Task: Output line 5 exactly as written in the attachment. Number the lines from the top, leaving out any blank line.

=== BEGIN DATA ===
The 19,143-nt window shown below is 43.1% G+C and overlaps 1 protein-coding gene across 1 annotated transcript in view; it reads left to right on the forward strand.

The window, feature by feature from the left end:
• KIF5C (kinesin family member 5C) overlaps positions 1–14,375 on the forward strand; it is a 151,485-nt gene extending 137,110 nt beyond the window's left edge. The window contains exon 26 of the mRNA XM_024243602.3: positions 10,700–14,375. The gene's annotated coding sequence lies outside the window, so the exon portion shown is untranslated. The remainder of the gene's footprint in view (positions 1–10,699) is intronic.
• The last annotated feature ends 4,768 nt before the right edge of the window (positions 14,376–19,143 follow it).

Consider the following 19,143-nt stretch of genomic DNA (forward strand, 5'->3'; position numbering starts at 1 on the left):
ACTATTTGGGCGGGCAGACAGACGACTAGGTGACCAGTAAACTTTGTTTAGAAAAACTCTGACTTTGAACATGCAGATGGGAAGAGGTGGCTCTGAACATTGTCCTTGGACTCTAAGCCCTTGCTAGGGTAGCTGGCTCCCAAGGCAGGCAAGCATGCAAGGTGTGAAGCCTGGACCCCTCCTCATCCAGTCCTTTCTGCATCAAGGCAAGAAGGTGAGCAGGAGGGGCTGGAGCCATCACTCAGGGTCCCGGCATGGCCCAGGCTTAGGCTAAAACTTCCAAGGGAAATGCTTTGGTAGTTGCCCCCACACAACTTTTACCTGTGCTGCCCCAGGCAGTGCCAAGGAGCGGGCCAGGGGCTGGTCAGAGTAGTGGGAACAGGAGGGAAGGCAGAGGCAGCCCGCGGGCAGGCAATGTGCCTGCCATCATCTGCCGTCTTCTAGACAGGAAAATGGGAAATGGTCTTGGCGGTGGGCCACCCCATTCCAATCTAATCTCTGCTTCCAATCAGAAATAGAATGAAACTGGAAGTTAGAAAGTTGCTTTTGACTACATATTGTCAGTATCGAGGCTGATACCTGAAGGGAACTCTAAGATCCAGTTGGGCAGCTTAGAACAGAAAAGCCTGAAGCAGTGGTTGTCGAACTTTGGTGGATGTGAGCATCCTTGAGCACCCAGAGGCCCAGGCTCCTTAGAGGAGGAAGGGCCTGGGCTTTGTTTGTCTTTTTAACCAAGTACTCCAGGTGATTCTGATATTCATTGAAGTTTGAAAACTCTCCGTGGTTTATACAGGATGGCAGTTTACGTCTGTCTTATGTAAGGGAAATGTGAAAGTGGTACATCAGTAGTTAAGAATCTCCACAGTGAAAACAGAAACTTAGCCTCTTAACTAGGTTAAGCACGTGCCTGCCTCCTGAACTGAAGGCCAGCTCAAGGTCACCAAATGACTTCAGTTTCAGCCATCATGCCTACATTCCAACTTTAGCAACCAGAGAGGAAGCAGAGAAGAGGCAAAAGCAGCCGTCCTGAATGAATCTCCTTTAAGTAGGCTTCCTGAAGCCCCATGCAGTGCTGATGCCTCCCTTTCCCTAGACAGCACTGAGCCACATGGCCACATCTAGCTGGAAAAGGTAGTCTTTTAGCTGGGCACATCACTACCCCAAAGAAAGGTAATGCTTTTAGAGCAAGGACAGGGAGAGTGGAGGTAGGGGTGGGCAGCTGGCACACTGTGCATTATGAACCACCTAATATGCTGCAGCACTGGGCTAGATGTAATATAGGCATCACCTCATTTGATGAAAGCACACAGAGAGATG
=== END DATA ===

Consider the following 19,143-nt stretch of genomic DNA (forward strand, 5'->3'; position numbering starts at 1 on the left):